ATLANTA - Gov. Brian Kemp's message to Georgians regarding fuel supply is simple: don't panic.
It's perhaps, easier said than done, as residents see some filling up whatever containers they can with fuel and others going as far as stealing it. But Kemp said hoarding at this point, is unnecessary with no indication the pipeline shutdown will be long-term.
"There is no need to fill up every five-gallon can you have," Kemp said.
The governor said he has not been in direct contact with representatives for Colonial Pipeline and knows little of the status of the federal investigation, but emphasized he will continue to keep Georgians informed if the pipeline shutdown seems like it may extend beyond the short-term.
Kemp also announced measures the state is taking to address supply issues. Kemp said the Environmental Protection Agency approved a waiver to use a stored supply of winter fuel mix. He said the stored fuel is not enough to completely address the demand problems but will help some gas stations meet their needs. The waiver comes after Kemp signed an executive order to suspend the gas sales tax and increased weight limits for trucks transporting fuel.
Kemp said state vehicles were not in dire need of refueling and he had not received pleas from school districts needing to refuel their buses.
The Georgia Consumer Affairs Protection Division has set up a hotline if you experience what you believe you've experienced price gouging at the pump.
Violators of Georgia's price gouging statutes may be fined up to $5,000 per violation. Consumers can report suspected price gouging by completing the online complaint form on CPD'S website consumer.ga.gov.
Under state law, the governor can declare a state of emergency and prohibit price gouging on necessities like fuel — which he has.
That means, it is now illegal for any gas stations to raise the price of gas higher than what it was just before the governor declared a state of emergency unless they raise it because of an increase in the cost to the station.
Georgians can call either 404-651-8600 or toll-free at 1-800-869-1123 from 8:30 a.m. to 5 p.m. Monday through Thursday and 8:30 a.m. to 4 p.m. on Friday.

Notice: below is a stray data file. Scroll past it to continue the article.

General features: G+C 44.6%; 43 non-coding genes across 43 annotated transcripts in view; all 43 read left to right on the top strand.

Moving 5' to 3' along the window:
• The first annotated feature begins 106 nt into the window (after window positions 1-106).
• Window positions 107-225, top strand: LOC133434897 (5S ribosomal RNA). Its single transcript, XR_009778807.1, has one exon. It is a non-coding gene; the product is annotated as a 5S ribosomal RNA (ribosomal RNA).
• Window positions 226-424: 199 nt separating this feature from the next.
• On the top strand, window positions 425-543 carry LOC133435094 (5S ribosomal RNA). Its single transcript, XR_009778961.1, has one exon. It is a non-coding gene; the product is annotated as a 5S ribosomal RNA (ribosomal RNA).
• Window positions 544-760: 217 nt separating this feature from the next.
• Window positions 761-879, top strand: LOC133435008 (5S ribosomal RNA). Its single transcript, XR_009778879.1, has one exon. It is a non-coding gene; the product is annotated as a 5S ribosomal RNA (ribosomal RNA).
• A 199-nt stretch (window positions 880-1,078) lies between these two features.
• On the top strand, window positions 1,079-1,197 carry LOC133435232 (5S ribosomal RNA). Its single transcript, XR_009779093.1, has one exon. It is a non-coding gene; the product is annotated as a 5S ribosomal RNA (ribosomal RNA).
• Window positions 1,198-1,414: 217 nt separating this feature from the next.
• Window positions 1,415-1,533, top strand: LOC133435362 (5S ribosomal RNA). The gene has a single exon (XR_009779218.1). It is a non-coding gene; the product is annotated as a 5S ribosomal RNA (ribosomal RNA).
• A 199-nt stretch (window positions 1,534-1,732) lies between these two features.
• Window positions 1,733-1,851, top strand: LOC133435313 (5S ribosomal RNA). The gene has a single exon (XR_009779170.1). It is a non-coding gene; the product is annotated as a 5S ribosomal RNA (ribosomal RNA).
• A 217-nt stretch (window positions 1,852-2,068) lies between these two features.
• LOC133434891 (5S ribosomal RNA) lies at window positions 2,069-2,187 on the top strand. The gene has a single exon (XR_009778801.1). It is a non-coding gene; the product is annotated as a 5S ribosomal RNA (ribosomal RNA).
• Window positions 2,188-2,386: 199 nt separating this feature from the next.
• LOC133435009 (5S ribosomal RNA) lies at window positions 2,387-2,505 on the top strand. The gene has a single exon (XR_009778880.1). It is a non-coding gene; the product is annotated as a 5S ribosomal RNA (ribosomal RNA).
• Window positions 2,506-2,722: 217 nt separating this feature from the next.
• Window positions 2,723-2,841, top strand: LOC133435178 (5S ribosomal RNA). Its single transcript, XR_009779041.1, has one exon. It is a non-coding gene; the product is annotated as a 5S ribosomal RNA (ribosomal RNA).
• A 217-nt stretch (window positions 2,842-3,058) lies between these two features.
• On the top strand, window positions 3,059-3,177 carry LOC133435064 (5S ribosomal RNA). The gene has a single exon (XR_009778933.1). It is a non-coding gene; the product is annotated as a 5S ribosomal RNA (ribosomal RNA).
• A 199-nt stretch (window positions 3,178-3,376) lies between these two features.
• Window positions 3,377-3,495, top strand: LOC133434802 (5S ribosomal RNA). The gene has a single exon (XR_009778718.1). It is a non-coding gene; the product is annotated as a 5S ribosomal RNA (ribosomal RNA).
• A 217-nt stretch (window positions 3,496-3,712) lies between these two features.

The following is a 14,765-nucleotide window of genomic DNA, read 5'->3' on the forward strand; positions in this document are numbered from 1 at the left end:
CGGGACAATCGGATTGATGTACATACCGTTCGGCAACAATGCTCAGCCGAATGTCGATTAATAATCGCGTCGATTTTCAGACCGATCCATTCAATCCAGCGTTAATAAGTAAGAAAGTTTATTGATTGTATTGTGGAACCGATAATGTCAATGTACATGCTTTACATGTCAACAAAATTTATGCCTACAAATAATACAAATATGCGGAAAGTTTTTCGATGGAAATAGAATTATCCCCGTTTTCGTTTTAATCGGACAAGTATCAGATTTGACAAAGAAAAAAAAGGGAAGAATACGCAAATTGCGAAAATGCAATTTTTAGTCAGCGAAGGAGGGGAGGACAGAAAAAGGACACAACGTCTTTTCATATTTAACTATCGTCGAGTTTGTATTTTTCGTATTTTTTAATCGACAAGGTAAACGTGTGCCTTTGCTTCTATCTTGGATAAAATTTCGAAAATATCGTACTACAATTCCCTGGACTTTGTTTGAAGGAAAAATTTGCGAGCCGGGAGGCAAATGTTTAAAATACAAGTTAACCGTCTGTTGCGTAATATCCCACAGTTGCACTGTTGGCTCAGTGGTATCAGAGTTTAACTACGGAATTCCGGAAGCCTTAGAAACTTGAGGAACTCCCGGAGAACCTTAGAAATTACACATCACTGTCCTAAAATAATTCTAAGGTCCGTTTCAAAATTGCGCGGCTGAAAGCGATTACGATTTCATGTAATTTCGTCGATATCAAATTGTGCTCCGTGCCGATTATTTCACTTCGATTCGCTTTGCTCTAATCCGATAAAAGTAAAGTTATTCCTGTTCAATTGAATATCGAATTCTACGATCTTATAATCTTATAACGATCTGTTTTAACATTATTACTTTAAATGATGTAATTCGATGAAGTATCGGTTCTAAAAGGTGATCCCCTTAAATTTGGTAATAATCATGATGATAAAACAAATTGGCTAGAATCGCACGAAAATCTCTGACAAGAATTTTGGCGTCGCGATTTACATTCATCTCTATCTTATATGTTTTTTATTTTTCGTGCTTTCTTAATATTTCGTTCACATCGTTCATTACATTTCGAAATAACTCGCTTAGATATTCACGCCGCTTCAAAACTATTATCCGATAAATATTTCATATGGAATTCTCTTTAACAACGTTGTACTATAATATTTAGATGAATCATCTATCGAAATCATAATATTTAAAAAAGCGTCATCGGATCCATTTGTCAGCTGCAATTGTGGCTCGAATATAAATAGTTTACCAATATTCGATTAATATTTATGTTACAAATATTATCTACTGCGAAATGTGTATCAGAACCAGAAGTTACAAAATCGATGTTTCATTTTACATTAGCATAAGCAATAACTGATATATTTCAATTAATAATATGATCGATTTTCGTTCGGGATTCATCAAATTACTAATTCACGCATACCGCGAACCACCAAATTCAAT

Georgians panic-buy gas
Gas stations across Georgia and the rest of the Southeast have reported running out of fuel after panicking drivers have run to the pump to gas up during a shutdown of a major pipeline.
Colonial Pipeline, the biggest fuel pipeline in the U.S., delivering about 45% of what is consumed on the East Coast, was hit on Friday with a cyberattack by hackers who lock up computer systems and demand a ransom to release them.
As of Wednesday morning, Gasbuddy, an app that tracks cheap gas, reported over 15% of gas stations in Georgia and nearly 60% of gas stations in metro Atlanta are without gasoline due to panic buying. In all, more than 1,000 gas stations in the Southeast reported running out of fuel.
Tuesday, Georgia Gov. Brian Kemp temporarily suspended sales taxes on motor fuels to offset the increased prices throughout the state, saying he wanted to provide some relief to Georgians.
"It will probably help level the price at the pump off for a little while," Kemp said at a press conference at DeKalb-Peachtree Airport in Chamblee.
Kemp urged people not to hoard gasoline, saying he expected quick relief from the supply crunch.
Even still, many panicked drivers are worried about what impact the shutdown could have.
"My wife went out last night because she was concerned the prices were going to go up, I said, ‘Hey you know don’t worry about it,’ you know, but I had no idea they were gonna jump this high," driver Ernest Slaughter said. "I had no idea it was going to be like this."
Gas prices in Georgia were averaging $2.87 a gallon Tuesday, according to AAA. That’s an 11-cent jump since Monday and a 16-cent jump since last week.
A large part of the pipeline resumed operations manually late Monday, and Colonial anticipates restarting most of its operations by the end of the week.
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The Associated Press contributed to this report.